In fact, BSD had a major advantage here. By the time 4.3BSD has released, the development of BSD has already been independent from AT&T for more than a decade - ever since the commercialization of Unix, Berkeley quickly stepped into the clearing-house role previously provided by the Bell Laboratories - thus, many components in the kernel from AT&T had already been replaced by university researchers and their associates at this point.

Nevertheless, freeing the entire system was still not an easy task, a major rewrite was needed for the entire userland. So developers at Berkeley started a major campaign, lead by Keith Bostic, Mike Karels and Kirk McKusick. To attack this problem, Keith Bostic organized an informal team with hundreds of contributors recruited from the Internet and USENIX conferences, pioneered the use of online community which would later become the norm in free and open source software.

Their mission was to replace and rewrite Unix utilities from scratch solely based on their public descriptions, one binary at a time. And as always, should they choose to accept it, their only compensation would be to have their name listed among the Berkeley contributors next to the name of the utility that they rewrote, and nothing more. Initially, progress was slow and only trivial utilities were being rewritten, but as time went by, the list of freed Unix utilities soon exceeded 100 - more and more contributors joined the project. It was a spectacular success - within just 18 months, "nearly all the important utilities and libraries had been rewritten."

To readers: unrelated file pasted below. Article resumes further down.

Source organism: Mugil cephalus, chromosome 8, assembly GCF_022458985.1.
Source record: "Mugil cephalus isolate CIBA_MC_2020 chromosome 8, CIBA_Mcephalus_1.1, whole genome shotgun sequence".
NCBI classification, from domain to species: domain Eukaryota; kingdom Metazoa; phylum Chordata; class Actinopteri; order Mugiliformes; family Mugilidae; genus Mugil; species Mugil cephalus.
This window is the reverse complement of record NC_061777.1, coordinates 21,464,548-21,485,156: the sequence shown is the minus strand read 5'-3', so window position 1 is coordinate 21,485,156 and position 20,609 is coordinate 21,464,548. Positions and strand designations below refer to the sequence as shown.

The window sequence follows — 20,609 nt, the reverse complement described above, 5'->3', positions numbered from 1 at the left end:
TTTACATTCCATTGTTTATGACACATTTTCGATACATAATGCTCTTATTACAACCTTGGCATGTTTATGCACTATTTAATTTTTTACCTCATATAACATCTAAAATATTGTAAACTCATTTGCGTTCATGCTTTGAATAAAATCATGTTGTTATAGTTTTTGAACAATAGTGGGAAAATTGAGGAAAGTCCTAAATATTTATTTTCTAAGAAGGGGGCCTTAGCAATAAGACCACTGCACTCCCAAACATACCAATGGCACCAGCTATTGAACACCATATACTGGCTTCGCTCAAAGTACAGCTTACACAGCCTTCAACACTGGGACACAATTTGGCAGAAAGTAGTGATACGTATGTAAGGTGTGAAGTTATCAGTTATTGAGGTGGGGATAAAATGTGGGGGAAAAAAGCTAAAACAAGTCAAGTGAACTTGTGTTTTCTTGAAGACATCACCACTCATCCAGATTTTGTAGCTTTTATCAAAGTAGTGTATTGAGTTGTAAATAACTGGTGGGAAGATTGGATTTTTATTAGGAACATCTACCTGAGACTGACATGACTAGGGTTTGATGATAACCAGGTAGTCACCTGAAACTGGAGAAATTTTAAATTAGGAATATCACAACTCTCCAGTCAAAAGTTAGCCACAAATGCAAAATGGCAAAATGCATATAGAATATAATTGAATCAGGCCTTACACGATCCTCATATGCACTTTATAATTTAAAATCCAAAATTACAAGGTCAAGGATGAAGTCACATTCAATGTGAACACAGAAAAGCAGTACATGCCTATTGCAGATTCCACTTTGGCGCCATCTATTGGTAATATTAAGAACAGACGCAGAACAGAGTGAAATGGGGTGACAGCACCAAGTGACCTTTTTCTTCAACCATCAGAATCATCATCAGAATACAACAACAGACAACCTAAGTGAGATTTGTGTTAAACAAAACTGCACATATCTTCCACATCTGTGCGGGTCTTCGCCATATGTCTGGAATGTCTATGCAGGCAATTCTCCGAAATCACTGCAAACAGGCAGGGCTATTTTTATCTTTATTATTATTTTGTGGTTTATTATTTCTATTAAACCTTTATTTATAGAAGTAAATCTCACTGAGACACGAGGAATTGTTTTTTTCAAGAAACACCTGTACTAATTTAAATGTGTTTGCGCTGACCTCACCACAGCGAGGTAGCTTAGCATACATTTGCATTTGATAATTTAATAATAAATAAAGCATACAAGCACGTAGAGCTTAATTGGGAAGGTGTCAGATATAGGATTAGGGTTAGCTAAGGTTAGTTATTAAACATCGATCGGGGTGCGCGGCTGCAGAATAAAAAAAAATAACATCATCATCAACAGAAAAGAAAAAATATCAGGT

The next step was painstakingly going through the BSD kernel and checking hundreds of files, one by one, for their copyright status. And after several months of audit, it turned out that the entire kernel was almost clean; the vast majority of code were either developed at BSD, or could be rewritten easily. Only 6 files were technically challenging, thus the affected code was implemented and those 6 files were removed. The University administration gave clearance to the release of BSD Net/2. And the rest was history.